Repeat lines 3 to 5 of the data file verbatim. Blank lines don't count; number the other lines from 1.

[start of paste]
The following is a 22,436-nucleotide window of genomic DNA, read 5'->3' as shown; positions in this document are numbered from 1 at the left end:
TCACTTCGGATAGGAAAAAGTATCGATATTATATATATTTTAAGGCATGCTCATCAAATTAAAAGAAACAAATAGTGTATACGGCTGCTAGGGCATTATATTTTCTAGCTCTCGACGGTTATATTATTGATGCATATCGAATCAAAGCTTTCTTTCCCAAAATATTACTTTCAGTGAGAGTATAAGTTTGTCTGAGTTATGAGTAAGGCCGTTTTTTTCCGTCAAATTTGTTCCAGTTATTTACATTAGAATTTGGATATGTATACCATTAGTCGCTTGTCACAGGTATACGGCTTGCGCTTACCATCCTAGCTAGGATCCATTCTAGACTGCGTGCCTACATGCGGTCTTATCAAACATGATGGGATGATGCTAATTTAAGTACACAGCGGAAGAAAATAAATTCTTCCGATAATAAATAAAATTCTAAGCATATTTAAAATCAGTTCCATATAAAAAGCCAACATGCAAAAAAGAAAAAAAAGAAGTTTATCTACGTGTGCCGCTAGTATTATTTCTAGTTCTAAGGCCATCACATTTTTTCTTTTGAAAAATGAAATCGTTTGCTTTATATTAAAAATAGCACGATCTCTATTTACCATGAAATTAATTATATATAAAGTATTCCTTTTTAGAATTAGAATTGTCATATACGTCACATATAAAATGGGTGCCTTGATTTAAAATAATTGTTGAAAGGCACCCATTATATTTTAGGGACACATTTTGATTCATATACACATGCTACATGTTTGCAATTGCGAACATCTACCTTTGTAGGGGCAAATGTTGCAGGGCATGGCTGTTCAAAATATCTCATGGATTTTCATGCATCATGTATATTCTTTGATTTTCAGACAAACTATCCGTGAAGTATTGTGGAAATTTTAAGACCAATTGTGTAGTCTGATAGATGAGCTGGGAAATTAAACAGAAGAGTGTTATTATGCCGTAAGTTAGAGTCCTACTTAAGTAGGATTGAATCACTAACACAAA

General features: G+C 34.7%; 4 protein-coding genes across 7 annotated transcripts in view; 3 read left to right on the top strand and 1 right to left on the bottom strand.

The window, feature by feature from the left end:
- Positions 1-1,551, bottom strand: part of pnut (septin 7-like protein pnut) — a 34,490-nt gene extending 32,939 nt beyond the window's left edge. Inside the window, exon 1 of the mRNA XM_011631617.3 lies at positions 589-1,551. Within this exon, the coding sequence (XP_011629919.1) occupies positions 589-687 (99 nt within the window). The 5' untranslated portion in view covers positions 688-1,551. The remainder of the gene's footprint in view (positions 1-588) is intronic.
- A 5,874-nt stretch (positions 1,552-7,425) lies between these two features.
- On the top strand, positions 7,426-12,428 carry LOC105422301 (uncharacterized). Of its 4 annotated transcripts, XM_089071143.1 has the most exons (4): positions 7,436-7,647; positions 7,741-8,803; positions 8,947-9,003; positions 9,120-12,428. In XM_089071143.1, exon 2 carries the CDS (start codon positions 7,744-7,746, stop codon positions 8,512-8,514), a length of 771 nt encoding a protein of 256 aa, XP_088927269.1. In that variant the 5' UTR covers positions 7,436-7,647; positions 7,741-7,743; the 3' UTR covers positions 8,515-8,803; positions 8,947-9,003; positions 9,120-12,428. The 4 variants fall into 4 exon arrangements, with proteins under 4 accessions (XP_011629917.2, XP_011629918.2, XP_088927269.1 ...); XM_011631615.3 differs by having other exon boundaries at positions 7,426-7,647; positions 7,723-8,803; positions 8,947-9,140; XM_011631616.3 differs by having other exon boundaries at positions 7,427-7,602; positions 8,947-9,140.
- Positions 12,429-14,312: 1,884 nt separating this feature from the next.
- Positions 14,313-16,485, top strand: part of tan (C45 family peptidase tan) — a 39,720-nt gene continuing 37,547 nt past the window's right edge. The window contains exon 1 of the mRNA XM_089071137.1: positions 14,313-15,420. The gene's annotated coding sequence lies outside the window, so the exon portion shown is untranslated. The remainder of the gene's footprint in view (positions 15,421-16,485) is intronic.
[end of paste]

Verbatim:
General features: G+C 34.7%; 4 protein-coding genes across 7 annotated transcripts in view; 3 read left to right on the top strand and 1 right to left on the bottom strand.

The window, feature by feature from the left end:
- Positions 1-1,551, bottom strand: part of pnut (septin 7-like protein pnut) — a 34,490-nt gene extending 32,939 nt beyond the window's left edge. Inside the window, exon 1 of the mRNA XM_011631617.3 lies at positions 589-1,551. Within this exon, the coding sequence (XP_011629919.1) occupies positions 589-687 (99 nt within the window). The 5' untranslated portion in view covers positions 688-1,551. The remainder of the gene's footprint in view (positions 1-588) is intronic.